Following exercise, people with diabetes are at risk from hypoglycaemia (Zinman et al, 2003): the muscle cells continue to take up glucose from the blood for a number of hours to replenish glycogen stores. Guelfi and colleagues (2005) suggest there is a risk of hypoglycaemia for as much as 31 hours postexercise. MacDonald (1987) suggested that delayed hypoglycaemia could occur between 4 and 48 hours after exercise. Gallen (2005) recommends reducing the pre-exercise insulin dose and increasing carbohydrate intake to prevent hypoglycaemia during and after exercise.

Mauvais-Jarvis and colleagues (2003) recommend a reduction of 50–90% of the insulin dose depending on the insulin regimen and the type and duration of exercise; but the dose required can only be calculated by trial and error, which involves frequent monitoring and keeping good records of insulin dose and carbohydrate intake and time of exercise.

Injecting insulin into an exercising limb should be avoided as insulin is absorbed more quickly than when not exercising, thus increasing the risk of hypoglycaemia (Williams and Pickup, 1999).

Case study
Patrick Turner, a 38-year-old teacher, was diagnosed with type 1 diabetes in November 2004. At that time he was in training to swim the English Channel. In order to do so, following his diagnosis, he had to be accompanied by a specialist nurse in the support boat.

Patrick began training about a year before the swim. His training started with 1-hour sessions in a swimming pool, swimming approximately 2 miles three times a week, combined with running and weight-training. As his training progressed he swam five times a week, increasing his distance to 6.5 miles in the pool. At weekends he swam for up to 7 hours between two sea walls in Dover harbour, with hourly breaks to take on carbohydrates in the form of high-energy supplements and food. In Patrick’s case he was not only taking on the challenge of prolonged strenuous exercise but also the difficulties he would encounter in managing his diabetes.

Although heat from muscles speeds up the absorption of insulin (Farrell, 2003), Patrick’s problem would be the cold. During the swim he would use up all of his glycogen reserves and some of his body fat for energy. If he were to slow down he would not produce enough glucose from his muscles for energy and his core body temperature would drop, thus resulting in hypothermia (Read, 2003).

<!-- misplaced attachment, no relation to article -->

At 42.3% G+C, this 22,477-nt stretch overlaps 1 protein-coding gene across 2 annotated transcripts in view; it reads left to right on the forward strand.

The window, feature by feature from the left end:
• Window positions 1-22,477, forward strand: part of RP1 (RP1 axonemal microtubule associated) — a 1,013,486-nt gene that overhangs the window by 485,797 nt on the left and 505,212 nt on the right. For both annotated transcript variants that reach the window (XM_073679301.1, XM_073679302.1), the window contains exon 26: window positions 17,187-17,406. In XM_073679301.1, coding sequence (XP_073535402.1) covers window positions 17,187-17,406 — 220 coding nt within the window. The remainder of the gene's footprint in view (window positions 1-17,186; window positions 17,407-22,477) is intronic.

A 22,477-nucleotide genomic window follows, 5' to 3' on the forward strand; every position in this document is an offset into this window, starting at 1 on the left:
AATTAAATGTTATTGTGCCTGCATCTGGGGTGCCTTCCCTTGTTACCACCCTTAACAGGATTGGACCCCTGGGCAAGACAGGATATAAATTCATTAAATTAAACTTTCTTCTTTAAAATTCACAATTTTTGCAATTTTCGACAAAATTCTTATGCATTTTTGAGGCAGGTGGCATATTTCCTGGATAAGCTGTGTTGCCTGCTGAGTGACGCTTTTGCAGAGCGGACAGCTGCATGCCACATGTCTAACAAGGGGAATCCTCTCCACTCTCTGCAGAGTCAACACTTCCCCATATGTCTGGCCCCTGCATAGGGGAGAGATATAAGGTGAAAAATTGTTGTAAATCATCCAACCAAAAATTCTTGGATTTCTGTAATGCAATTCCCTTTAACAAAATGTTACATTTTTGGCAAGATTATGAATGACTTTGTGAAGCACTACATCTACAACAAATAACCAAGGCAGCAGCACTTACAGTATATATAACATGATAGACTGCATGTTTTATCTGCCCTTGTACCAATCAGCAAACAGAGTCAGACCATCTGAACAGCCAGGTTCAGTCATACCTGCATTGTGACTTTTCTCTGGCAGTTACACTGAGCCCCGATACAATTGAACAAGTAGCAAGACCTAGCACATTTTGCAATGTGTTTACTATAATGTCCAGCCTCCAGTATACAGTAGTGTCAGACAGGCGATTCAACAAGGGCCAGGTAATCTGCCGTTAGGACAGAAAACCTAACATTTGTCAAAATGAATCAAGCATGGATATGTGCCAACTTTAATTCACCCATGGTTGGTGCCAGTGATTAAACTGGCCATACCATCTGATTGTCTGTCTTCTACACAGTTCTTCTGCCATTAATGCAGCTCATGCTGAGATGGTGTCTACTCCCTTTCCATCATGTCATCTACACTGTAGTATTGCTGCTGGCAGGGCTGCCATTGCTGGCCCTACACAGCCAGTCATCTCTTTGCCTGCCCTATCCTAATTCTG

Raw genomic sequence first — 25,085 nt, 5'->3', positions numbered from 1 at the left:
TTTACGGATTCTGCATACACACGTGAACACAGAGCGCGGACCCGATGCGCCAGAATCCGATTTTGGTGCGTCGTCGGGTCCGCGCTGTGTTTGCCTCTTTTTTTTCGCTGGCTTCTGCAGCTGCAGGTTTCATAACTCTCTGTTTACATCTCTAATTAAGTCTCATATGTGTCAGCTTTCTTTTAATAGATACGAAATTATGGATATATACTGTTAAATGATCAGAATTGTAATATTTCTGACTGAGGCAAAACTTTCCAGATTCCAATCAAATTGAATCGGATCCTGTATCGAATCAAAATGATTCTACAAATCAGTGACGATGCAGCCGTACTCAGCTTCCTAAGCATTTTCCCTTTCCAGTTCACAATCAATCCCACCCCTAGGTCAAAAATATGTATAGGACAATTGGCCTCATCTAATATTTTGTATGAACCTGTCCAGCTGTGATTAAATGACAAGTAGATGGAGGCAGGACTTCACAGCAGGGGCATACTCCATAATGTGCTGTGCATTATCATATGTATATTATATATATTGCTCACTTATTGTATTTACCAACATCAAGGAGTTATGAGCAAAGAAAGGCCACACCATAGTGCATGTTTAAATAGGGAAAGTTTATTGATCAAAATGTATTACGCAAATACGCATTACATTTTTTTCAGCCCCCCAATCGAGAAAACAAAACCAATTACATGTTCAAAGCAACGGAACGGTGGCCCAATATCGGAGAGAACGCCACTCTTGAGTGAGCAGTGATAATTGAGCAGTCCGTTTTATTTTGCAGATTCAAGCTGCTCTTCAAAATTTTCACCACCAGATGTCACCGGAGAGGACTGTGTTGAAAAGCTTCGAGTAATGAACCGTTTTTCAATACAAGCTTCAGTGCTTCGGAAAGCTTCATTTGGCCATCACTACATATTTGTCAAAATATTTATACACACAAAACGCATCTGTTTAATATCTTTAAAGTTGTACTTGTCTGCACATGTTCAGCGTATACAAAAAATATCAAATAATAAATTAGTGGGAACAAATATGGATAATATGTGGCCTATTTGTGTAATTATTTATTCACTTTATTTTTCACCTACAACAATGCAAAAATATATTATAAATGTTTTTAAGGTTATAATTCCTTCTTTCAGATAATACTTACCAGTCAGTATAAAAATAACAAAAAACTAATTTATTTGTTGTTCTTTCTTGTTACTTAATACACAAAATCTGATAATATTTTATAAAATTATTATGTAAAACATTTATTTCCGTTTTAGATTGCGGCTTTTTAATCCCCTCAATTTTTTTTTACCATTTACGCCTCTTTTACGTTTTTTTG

The insulin plan
Over time a plan was devised to help Patrick in his final swim. He was on a basal–bolus regimen, using 8–10 units of a rapid-acting insulin analogue with meals and 14 units of long-acting insulin analogue before bed. Patrick discovered he could maintain his blood glucose levels around 9mmol/l by stopping his rapid-acting insulin analogue completely while he was training and reducing his long-acting insulin analogue. It was decided to reduce his long-acting insulin analogue from 14 to 8 units 2 days before the swim to ensure that the reduction in dose had taken effect. During this time he continued to inject the rapid-acting insulin analogue according to his blood glucose levels. Approximately 3 hours before the swim he ate a pasta-based meal to increase his glycogen reserves and took 8 units of rapid-acting insulin analogue, which was roughly equivalent to his usual dose. He took no more insulin until he had finished the swim.

Patrick made adjustments to his insulin regimen based on his blood glucose levels and the quantity of carbohydrate he required during training. He kept a detailed record of these results to allow him to estimate how much insulin and carbohydrate he would require during the final swim.

It is estimated a Channel swimmer uses 600–900 calories per hour (Read, 2003). Patrick explained that he used a powdered high-energy supplement which contains glucose, vitamins and essential calories. One measured scoop contains 20g of carbohydrate, which can be added to drinks or sprinkled onto food. Patrick calculated that he would need 90g of carbohydrates every hour for the first 3 hours and then 45g every half-hour thereafter. High-energy foodstuffs such as chocolate and rice pudding would also be ingested during the swim.

The swim
Patrick’s blood glucose was 10.8mmol/l before the start of the crossing.